The issue is here:
PS1='...\[$ALERT_COLOR\]$exit_status ...\$ '
That is a parameter expansion, it doesn't call the function you've set up.
You need to call the function within a command substitution, e.g.
$(exit_status), or from
PROMPT_COMMAND. If you do, take care with the
\[ .. \] escapes: Bash interprets them before other expansions in the prompt, so you have to hardcode them in the prompt string (they can't be parts of variables or other things expanded in the prompt).
And if not expanding the prompt escapes from variables seems backwards to you, I can't blame you. But that's the way it's documented:
In addition, the following table describes the special characters which can appear in the prompt variables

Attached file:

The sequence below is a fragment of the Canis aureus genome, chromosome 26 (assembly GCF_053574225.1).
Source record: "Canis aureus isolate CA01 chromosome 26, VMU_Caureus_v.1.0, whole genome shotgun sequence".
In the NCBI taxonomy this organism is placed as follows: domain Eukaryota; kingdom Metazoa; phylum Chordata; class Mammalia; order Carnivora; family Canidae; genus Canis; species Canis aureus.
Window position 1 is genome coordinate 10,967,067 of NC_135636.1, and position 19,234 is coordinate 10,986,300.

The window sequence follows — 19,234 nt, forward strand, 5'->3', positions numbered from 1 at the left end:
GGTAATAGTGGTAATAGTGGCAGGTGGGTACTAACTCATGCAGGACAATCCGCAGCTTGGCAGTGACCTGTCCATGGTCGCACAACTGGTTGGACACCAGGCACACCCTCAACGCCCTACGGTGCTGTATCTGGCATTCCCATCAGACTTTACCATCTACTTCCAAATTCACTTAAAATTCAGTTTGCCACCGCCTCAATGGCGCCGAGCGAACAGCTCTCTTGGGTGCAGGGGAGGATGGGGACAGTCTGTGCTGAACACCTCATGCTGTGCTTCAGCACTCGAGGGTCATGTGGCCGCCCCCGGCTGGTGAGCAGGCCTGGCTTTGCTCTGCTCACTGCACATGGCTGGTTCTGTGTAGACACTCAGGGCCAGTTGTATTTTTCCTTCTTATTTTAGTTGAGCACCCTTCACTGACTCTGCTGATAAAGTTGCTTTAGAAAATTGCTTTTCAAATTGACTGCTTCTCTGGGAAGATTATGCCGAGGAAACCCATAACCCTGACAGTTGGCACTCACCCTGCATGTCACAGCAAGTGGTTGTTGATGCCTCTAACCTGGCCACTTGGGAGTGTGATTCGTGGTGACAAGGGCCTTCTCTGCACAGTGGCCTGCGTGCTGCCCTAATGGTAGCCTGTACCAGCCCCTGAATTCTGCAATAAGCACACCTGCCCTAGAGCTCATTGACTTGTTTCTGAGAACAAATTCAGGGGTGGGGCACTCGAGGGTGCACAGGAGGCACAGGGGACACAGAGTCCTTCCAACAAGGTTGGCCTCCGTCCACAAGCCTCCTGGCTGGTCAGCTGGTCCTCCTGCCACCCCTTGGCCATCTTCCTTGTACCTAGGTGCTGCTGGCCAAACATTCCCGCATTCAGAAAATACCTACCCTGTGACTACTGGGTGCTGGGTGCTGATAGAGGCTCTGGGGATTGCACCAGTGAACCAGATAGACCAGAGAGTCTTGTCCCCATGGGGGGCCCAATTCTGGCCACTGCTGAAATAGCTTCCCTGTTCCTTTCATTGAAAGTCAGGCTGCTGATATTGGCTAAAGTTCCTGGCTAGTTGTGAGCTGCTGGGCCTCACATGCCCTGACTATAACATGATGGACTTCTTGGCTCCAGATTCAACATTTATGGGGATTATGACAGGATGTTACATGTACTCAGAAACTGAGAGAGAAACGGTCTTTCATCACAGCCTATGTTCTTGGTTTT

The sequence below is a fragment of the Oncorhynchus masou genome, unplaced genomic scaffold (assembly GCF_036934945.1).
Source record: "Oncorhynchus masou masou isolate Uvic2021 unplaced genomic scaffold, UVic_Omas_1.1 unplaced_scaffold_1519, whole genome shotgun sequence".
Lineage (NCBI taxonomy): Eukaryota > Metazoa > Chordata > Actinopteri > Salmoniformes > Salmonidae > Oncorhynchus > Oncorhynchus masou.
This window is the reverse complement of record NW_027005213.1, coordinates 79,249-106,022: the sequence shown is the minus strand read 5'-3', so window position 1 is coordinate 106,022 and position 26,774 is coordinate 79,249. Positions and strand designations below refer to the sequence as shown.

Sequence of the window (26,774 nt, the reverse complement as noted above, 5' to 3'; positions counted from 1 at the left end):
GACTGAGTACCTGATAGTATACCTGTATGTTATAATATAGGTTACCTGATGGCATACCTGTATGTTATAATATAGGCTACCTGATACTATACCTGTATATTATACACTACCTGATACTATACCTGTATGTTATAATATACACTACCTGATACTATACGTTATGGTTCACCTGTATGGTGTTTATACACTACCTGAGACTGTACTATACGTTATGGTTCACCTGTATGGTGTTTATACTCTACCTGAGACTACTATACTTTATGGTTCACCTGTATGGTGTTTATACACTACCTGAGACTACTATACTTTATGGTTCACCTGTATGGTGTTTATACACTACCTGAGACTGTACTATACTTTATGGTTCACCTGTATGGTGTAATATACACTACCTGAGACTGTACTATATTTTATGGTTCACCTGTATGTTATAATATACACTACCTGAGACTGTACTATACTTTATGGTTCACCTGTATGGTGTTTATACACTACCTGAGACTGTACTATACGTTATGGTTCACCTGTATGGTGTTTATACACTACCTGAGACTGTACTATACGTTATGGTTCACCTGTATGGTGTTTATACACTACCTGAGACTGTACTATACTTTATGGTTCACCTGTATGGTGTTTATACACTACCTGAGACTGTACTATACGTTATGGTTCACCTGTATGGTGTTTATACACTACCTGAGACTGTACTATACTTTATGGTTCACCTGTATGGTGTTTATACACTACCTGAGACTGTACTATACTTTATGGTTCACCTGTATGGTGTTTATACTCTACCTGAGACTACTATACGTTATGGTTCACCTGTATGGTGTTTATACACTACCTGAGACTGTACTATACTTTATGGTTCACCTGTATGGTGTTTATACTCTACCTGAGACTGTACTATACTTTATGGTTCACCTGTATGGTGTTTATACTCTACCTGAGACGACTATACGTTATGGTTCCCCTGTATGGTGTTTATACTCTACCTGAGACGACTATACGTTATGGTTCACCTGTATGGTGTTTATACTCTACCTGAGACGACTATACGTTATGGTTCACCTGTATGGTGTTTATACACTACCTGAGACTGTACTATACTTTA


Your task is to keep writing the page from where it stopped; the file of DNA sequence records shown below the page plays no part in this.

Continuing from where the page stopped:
After the string is decoded, it is expanded via parameter expansion, command substitution, [...]
Something like this should work:
if [ "$?" != 0 ]; then
PS1='\[$exit_color\][$?]\[$normal_color\] \w\$ '
I would have thought it'd need a temporary variable to hold the exit status, but apparently
PROMPT_COMMAND doesn't modify the value of
$? that's expanded in the prompt. If call the function with a command substitution from inside the prompt string, then you need a workaround, as the exit code of the command substitution takes effect. Something like this:
if [ "$exit_code" != 0 ]; then
PS1='\[$(exit_color)\][$?]\[$normal_color\] \w\$ '
I would use the version with
PROMPT_COMMAND, just to save the subshell fork caused by the command substitution, but in practice the effect is minimal.